Researchers at the Penn State's Huck Institutes of the Life Science announced that they have created a fabric capable of mending itself if torn -- but more significantly, the textile's composition can be tailored to the particular environment in which such a tear is likely to occur.
Last September, the team announced they had discovered the genetic code for the self-healing proteins in squid ring teeth, which can phase from liquid to solid in the presence of water. After designing a bacteria capable of producing a similar protein, they tested the results on a rubber-like material which, when split in half, healed itself in the presence of 113 degree Fahrenheit water.
At the time, they imagined the applications of their discovery would be limited to materials either immersed in or composed of water -- fiber optic cables on the ocean floor, or wounds in the human body. Soon, however, it became clear that the could design clothing that would "repair" itself, as it were, by tinkering with the temperature of an average washing machine.
They tested "natural fibers made of proteins like wool or silk that are expensive and they are not self-healing," professor Melik C. Demirel told A'ndrea Elyse Messer. "We were looking for a way to make fabrics self-healing using conventional textiles. So we came up with this coating technology."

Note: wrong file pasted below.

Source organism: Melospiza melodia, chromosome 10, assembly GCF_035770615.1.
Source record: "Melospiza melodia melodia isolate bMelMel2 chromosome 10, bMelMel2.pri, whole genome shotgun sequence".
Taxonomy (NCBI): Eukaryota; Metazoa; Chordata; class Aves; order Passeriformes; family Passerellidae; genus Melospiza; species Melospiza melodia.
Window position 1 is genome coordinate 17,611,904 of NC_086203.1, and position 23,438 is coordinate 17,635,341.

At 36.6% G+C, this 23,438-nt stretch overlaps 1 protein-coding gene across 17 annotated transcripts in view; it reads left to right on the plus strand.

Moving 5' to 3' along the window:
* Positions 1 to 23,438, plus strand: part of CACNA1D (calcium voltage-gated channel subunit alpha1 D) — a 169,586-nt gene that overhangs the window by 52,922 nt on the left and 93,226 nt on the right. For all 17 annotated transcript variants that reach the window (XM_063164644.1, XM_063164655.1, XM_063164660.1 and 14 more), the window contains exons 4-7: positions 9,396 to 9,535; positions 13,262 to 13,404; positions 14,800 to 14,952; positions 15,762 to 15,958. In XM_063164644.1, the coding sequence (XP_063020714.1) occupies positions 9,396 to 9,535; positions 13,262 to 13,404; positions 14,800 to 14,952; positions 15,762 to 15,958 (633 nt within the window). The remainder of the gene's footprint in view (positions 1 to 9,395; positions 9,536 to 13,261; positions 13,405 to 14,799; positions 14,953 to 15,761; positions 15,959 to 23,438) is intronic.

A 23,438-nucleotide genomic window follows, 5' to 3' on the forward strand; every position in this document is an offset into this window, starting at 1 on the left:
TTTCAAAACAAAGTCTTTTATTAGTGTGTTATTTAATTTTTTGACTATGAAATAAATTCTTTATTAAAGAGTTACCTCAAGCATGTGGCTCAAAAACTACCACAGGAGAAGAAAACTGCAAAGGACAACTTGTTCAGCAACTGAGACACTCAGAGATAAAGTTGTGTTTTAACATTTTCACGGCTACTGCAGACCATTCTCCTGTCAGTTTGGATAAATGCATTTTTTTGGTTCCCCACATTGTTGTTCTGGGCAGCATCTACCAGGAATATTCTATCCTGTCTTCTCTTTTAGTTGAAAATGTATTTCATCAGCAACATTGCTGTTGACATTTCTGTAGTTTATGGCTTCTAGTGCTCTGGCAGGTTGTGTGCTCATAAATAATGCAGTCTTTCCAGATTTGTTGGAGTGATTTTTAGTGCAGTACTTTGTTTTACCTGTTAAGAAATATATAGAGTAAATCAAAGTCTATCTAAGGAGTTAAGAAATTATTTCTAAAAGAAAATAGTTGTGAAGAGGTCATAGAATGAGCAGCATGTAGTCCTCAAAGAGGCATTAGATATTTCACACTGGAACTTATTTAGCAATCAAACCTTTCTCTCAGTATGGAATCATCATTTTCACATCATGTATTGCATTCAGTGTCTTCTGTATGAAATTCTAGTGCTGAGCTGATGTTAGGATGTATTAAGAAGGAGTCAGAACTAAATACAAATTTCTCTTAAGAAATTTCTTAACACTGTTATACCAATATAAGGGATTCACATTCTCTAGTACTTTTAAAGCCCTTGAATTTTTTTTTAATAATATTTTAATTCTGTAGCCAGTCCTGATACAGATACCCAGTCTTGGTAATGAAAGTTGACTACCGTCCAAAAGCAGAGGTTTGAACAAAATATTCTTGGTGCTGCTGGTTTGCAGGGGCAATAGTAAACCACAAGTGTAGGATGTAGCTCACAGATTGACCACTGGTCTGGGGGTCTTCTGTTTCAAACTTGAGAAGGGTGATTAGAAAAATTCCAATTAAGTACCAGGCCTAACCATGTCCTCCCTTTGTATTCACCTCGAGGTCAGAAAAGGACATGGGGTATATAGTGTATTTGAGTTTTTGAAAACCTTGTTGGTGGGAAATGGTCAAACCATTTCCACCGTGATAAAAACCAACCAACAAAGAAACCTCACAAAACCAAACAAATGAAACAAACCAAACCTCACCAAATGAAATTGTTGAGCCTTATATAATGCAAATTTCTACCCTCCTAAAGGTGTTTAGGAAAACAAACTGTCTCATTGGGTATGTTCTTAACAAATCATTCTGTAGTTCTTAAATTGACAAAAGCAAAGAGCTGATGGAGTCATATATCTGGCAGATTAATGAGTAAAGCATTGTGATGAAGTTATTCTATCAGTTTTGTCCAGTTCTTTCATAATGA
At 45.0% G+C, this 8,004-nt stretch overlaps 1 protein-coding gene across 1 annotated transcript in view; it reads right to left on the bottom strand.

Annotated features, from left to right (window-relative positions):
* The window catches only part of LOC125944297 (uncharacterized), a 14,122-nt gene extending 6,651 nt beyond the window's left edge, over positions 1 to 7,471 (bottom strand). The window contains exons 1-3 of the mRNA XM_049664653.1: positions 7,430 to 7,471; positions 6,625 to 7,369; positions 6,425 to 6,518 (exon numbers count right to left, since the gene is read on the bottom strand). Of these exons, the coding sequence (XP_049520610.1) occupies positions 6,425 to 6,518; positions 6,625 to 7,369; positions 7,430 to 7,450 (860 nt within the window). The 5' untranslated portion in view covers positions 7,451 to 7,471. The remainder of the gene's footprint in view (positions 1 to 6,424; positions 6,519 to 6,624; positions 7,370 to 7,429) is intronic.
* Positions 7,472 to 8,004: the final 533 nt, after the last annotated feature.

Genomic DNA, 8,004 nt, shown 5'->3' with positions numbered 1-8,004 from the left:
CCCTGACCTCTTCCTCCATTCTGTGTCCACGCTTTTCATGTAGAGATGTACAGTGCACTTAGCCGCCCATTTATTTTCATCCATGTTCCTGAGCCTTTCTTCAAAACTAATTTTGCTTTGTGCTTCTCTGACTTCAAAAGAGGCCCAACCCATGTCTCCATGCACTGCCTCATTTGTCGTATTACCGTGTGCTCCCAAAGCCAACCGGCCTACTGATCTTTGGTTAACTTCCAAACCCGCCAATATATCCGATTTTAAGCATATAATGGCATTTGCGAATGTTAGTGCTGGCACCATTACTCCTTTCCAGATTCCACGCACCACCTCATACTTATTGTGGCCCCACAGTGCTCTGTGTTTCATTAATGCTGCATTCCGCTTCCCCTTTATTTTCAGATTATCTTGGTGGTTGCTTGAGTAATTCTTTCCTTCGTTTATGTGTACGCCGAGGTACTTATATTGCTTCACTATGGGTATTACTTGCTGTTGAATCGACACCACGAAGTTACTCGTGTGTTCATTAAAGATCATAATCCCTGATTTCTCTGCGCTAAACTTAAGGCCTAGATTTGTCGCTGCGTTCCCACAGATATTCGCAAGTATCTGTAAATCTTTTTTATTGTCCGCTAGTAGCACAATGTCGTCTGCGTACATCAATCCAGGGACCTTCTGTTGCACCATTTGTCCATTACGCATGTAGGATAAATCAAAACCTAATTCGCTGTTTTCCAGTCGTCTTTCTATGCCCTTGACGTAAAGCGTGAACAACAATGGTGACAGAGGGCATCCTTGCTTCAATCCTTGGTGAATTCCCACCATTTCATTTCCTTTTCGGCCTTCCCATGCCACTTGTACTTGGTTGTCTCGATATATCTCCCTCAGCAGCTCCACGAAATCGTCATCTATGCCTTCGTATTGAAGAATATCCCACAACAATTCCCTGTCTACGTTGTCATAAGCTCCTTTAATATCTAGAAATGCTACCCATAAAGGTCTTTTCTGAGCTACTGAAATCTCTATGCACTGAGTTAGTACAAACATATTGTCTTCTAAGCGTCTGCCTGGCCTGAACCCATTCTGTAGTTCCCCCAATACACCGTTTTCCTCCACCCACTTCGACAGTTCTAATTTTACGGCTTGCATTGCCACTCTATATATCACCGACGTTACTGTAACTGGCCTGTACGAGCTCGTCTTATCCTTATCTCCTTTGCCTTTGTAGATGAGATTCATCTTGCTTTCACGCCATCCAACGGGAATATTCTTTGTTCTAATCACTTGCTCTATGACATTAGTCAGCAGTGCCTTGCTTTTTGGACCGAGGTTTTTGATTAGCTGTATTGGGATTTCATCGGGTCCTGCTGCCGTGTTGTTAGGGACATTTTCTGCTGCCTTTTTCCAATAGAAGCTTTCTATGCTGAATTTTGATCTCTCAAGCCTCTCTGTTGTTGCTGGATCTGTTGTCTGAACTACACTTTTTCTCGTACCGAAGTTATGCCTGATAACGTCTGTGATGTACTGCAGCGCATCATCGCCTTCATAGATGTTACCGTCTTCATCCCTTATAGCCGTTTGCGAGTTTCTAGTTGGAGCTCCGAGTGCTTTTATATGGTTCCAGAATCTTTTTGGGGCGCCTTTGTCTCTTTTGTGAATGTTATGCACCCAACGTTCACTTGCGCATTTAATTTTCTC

The procedure, he explained, is quite simple: dip a "natural fiber" in a micron-thin layer of the self-healing coating, add a little water, and "at low cost, using simple equipment amenable to scale-up," it would be possible to mass-produce self-healing garments. It's highly unlikely that the fashion industry would embrace that proposition, any more than the auto industry fancies building cars that last decades, but in industrial settings, such a fabric could be used to limit workers exposure to toxic chemicals.
"If you need to use enzymes for biological or chemical effects," Demirel said, "you can have an encapsulated enzyme with self-healing properties degrade the toxin before it reaches the skin." A suit could be designed that, in the presence of an organophosphate like the insecticide DDT, would not only self-heal when torn, but would release organophosphate hydrolase and protect the wearer from the effect of the nerve agent.
Given the team's focus on industrial applications and the fashion industry's unwillingness to alter an economic model predicated on the disposable nature of its products, it seems unlikely that such fabric will reach shelves any time soon, meaning that -- for the moment -- the dreams of parents who can't stand to watch their children leave the house dressed in jeans like those pictured above must be put on hold.